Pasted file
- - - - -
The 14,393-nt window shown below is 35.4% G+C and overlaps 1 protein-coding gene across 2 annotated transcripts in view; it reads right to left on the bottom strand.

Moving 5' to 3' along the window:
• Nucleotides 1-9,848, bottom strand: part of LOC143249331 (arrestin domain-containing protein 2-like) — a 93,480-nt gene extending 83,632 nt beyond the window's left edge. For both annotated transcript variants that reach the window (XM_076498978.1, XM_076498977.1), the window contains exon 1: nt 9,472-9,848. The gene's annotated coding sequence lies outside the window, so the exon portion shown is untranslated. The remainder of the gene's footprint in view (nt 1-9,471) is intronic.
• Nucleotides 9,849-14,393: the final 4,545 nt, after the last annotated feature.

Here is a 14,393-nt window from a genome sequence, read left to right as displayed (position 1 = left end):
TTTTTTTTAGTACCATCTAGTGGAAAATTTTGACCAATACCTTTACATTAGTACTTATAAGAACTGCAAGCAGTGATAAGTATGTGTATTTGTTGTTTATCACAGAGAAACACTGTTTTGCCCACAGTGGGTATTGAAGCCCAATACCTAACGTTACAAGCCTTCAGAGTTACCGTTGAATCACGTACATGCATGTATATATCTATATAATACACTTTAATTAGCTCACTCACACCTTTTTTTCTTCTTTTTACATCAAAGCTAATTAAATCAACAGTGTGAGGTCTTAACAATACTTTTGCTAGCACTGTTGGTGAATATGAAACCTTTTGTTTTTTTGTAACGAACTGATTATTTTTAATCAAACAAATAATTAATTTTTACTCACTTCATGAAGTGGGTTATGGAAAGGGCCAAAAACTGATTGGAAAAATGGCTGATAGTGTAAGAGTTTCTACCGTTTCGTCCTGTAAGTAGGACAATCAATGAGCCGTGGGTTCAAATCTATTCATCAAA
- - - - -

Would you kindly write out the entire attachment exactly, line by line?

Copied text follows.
The 14,393-nt window shown below is 35.4% G+C and overlaps 1 protein-coding gene across 2 annotated transcripts in view; it reads right to left on the bottom strand.

Moving 5' to 3' along the window:
• Nucleotides 1-9,848, bottom strand: part of LOC143249331 (arrestin domain-containing protein 2-like) — a 93,480-nt gene extending 83,632 nt beyond the window's left edge. For both annotated transcript variants that reach the window (XM_076498978.1, XM_076498977.1), the window contains exon 1: nt 9,472-9,848. The gene's annotated coding sequence lies outside the window, so the exon portion shown is untranslated. The remainder of the gene's footprint in view (nt 1-9,471) is intronic.
• Nucleotides 9,849-14,393: the final 4,545 nt, after the last annotated feature.

Here is a 14,393-nt window from a genome sequence, read left to right as displayed (position 1 = left end):
TTTTTTTTAGTACCATCTAGTGGAAAATTTTGACCAATACCTTTACATTAGTACTTATAAGAACTGCAAGCAGTGATAAGTATGTGTATTTGTTGTTTATCACAGAGAAACACTGTTTTGCCCACAGTGGGTATTGAAGCCCAATACCTAACGTTACAAGCCTTCAGAGTTACCGTTGAATCACGTACATGCATGTATATATCTATATAATACACTTTAATTAGCTCACTCACACCTTTTTTTCTTCTTTTTACATCAAAGCTAATTAAATCAACAGTGTGAGGTCTTAACAATACTTTTGCTAGCACTGTTGGTGAATATGAAACCTTTTGTTTTTTTGTAACGAACTGATTATTTTTAATCAAACAAATAATTAATTTTTACTCACTTCATGAAGTGGGTTATGGAAAGGGCCAAAAACTGATTGGAAAAATGGCTGATAGTGTAAGAGTTTCTACCGTTTCGTCCTGTAAGTAGGACAATCAATGAGCCGTGGGTTCAAATCTATTCATCAAA